“Fashion is not something that exists in dresses only. Fashion is in the sky, in the street – fashion has to do with ideas, the way we live, what is happening around us.” – Coco Chanel.
For years, I have loved the idea of being ‘into fashion’. I’ve been through all the stages; the Piping Hot at Kmart collection that was a must for tweens in 2008; the edging on edgy Dangerfield days where you layered kooky tights with Converse; and the Op shopping stage where my entire wardrobe consisted of eclectic $4 items. I begged for that plated Supré headband that all the girls in my year level seemed to have an abundant supply of, and I saved for that pair of Bardot jeans with the semi circles on the pockets for months. I embraced each trend as it came and went, with a yearly wardrobe cleanout showcasing the ghosts of fashions past.
My most memorable fashion moment, however, was shopping for my Year 10 formal dress. The girls had created the obligatory Facebook page, pre-posting their purchases as to avoid the dreaded double up, and as each screenshot and mirror selfie got added, I remember distinctly judging them on quality, brand, price, cut, shape – how flattering they were on each girl’s particular body type. When it came to choosing my own dress, I dragged my Mum past the classic 16-year-old brands I knew and loved, to the Sass and Bide section of Melbourne Bourke Street Myer. Everything was crisp and white and clean, and the clothes were draped elegantly over the black velvet hangers, each spaced a certain consistent distance apart. The first dress I tried I fell madly in love with – I came out of the changing room, wearing the matching $800 shoes that the shopkeeper told me were “soooo Beyoncé at the Met Gala”, and I could feel the people passing by looking at me. I will not deny that I felt on top of the world. I loved how this dress, with a price tag that I had never before encountered, made me feel – powerful, feminine, mature. It was on sale, so I pooled my savings, took a loan from Mum and made my first monumental designer purchase.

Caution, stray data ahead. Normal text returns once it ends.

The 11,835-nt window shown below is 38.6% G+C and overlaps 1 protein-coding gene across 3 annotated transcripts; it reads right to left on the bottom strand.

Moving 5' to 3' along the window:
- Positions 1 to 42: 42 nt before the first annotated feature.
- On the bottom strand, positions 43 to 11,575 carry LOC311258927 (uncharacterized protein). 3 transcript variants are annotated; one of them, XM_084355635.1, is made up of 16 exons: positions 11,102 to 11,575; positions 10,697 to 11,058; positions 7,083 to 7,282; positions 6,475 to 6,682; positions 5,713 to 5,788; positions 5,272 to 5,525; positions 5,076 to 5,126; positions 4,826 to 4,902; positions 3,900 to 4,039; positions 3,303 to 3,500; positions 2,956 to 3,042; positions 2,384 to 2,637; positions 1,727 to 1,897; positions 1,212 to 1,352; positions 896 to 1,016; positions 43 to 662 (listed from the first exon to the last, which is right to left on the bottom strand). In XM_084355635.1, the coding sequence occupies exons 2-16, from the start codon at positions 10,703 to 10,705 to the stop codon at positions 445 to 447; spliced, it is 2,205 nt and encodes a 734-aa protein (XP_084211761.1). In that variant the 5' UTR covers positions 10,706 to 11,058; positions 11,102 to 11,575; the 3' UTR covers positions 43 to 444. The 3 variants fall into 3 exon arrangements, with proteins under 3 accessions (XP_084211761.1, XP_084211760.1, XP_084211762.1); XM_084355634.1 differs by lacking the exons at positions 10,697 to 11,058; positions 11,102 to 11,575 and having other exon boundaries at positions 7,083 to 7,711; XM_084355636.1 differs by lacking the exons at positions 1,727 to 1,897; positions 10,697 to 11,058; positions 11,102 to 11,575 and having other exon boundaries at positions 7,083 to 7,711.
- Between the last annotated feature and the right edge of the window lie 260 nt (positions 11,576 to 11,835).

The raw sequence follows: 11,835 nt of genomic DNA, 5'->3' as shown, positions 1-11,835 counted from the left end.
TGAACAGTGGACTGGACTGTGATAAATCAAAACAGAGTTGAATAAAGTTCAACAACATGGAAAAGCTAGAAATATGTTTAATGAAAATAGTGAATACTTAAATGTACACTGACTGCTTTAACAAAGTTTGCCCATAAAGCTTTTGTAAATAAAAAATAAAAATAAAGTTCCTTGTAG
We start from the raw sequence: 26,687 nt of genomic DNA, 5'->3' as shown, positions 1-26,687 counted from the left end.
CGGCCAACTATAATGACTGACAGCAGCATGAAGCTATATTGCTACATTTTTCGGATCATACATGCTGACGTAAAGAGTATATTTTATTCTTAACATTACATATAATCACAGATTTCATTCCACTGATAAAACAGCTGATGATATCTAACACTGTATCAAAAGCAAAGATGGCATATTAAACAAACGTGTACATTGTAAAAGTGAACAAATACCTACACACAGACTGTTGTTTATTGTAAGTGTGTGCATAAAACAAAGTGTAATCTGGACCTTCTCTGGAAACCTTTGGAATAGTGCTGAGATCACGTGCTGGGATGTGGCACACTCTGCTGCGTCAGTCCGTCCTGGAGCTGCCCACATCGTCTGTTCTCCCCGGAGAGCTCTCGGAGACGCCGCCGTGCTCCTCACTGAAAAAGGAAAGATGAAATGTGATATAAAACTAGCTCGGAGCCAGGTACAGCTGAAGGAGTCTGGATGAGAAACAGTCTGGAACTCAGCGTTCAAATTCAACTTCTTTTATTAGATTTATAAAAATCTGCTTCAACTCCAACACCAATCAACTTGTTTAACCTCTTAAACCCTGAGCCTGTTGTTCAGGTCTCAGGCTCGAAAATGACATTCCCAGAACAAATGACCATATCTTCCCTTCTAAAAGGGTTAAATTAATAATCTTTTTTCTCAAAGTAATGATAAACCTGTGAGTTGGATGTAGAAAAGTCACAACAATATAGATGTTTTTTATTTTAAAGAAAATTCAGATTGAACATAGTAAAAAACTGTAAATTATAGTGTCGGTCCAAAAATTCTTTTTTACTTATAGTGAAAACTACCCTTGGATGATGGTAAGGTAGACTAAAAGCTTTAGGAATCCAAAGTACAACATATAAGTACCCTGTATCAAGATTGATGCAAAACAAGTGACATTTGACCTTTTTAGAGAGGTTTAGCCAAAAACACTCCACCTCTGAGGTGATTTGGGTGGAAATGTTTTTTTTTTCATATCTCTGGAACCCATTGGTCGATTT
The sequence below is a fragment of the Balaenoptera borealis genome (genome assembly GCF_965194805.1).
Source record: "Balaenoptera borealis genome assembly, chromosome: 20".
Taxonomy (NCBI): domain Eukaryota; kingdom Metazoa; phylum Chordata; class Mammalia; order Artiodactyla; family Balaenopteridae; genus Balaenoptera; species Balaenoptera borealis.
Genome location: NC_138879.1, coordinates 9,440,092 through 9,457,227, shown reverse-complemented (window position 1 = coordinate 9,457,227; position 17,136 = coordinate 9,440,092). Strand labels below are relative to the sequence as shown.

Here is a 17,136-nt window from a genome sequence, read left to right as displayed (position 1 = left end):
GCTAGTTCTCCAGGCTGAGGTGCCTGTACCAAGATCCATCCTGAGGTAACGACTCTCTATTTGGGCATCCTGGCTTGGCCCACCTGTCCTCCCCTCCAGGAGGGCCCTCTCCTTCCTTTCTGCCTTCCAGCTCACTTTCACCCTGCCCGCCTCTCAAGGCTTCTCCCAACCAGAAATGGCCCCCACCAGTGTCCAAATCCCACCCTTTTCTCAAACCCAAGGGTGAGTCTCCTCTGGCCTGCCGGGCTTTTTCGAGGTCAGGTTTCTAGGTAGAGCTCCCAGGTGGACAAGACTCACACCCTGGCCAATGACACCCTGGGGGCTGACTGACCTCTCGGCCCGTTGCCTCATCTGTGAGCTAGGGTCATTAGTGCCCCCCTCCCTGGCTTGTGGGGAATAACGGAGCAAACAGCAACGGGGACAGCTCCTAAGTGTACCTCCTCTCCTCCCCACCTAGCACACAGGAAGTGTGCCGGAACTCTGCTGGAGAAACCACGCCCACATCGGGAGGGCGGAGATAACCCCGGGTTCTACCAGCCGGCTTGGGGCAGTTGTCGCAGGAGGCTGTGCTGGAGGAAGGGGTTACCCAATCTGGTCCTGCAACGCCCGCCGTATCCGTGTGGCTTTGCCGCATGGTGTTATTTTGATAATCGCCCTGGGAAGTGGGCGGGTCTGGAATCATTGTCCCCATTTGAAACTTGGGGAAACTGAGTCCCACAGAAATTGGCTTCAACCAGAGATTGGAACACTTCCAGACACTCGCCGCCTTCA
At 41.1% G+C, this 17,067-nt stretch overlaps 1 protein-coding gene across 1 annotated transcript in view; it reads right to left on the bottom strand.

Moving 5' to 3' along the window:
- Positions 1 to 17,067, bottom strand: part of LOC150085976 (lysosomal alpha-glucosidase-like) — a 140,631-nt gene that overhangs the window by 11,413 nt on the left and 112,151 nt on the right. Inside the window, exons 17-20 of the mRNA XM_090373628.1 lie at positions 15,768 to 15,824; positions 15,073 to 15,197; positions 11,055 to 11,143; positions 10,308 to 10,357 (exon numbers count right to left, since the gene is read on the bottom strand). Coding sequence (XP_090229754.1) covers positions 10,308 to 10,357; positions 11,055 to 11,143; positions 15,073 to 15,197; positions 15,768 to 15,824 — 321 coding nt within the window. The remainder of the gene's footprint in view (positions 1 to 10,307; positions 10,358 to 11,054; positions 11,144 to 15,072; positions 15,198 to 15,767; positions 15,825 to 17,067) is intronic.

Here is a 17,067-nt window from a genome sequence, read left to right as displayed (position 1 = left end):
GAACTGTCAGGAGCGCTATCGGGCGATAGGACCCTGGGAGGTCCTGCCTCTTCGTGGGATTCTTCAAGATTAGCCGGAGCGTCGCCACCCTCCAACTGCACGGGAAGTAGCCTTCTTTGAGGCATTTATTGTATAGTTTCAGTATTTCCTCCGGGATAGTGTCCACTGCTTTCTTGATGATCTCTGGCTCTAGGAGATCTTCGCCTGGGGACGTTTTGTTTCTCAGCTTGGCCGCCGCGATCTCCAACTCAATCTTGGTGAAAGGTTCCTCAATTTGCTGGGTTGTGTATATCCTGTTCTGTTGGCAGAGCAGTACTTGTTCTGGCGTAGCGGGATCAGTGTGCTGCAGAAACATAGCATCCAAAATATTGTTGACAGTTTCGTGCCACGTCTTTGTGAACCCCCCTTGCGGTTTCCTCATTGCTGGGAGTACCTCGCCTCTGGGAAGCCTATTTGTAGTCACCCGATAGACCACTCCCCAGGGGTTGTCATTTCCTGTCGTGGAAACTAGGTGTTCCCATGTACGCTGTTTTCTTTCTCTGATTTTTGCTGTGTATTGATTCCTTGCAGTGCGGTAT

The shop assistant that sold me that dress, which I still wear over three years later, also stuck in my mind. Her hair was highlighted to perfection, she wore a flowing black skirt coupled with a masculine leather jacket, laced ankle boots and some layered gold necklaces. She was the epitome of fashion to me and as she chatted to another lady, and I remember her genuine passion and excitement when she described the new Jimmy Choo heels that her next pay cheque would go towards – I said to my mum, “I can’t believe how happy fashion makes people like her”. My mother, of course, called them shallow and told me to spend money on experiences rather than things, but in the fashion world, the experiences and the things are so intertwined that it has become very difficult to separate one from the other.
When we think of runway shows, do we think of the specific beauty of garment number three, or the iridescent colours of the tote bag being held by the model who closed the show? Or do we rather think, not of each piece individually, but the experience of a runway show as a whole? It starts outside usually, on the streets of a city like Milan, Paris, New York or London, when the models in their street style begin to arrive. It’s hectic; they may have just walked for Givenchy and now need to make the quick change to Chanel. Hair and makeup changes happen in a whirl, millions of dollars of haute couture are placed delicately onto these svelte, angel-like figures, to be showcased on the runway for approximately 20 seconds, before each disappears again backstage. While this goes on, the who’s who of this fashion sub-universe take their seats, with their popularity and influence ranking them row by row.